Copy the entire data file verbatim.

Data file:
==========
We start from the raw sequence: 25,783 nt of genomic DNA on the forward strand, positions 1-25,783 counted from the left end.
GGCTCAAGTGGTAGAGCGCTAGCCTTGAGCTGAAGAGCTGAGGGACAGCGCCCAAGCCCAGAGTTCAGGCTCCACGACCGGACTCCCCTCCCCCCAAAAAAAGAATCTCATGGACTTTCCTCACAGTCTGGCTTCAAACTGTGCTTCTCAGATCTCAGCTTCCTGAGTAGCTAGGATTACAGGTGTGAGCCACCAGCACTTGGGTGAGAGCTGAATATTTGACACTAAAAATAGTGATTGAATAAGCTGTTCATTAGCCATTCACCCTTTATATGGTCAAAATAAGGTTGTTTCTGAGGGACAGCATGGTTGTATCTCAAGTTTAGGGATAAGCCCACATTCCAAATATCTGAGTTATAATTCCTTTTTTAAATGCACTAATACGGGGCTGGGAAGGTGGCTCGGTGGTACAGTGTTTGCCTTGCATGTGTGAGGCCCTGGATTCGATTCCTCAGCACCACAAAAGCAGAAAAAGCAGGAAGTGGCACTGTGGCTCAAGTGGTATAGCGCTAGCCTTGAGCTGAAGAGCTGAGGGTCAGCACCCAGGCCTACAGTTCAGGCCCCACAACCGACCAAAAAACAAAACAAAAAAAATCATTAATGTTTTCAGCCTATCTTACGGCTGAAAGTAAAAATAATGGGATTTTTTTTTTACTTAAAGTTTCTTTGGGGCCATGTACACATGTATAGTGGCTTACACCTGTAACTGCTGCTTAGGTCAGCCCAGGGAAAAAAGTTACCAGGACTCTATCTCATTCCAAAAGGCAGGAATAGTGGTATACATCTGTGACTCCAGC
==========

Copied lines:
We start from the raw sequence: 25,783 nt of genomic DNA on the forward strand, positions 1-25,783 counted from the left end.
GGCTCAAGTGGTAGAGCGCTAGCCTTGAGCTGAAGAGCTGAGGGACAGCGCCCAAGCCCAGAGTTCAGGCTCCACGACCGGACTCCCCTCCCCCCAAAAAAAGAATCTCATGGACTTTCCTCACAGTCTGGCTTCAAACTGTGCTTCTCAGATCTCAGCTTCCTGAGTAGCTAGGATTACAGGTGTGAGCCACCAGCACTTGGGTGAGAGCTGAATATTTGACACTAAAAATAGTGATTGAATAAGCTGTTCATTAGCCATTCACCCTTTATATGGTCAAAATAAGGTTGTTTCTGAGGGACAGCATGGTTGTATCTCAAGTTTAGGGATAAGCCCACATTCCAAATATCTGAGTTATAATTCCTTTTTTAAATGCACTAATACGGGGCTGGGAAGGTGGCTCGGTGGTACAGTGTTTGCCTTGCATGTGTGAGGCCCTGGATTCGATTCCTCAGCACCACAAAAGCAGAAAAAGCAGGAAGTGGCACTGTGGCTCAAGTGGTATAGCGCTAGCCTTGAGCTGAAGAGCTGAGGGTCAGCACCCAGGCCTACAGTTCAGGCCCCACAACCGACCAAAAAACAAAACAAAAAAAATCATTAATGTTTTCAGCCTATCTTACGGCTGAAAGTAAAAATAATGGGATTTTTTTTTTACTTAAAGTTTCTTTGGGGCCATGTACACATGTATAGTGGCTTACACCTGTAACTGCTGCTTAGGTCAGCCCAGGGAAAAAAGTTACCAGGACTCTATCTCATTCCAAAAGGCAGGAATAGTGGTATACATCTGTGACTCCAGC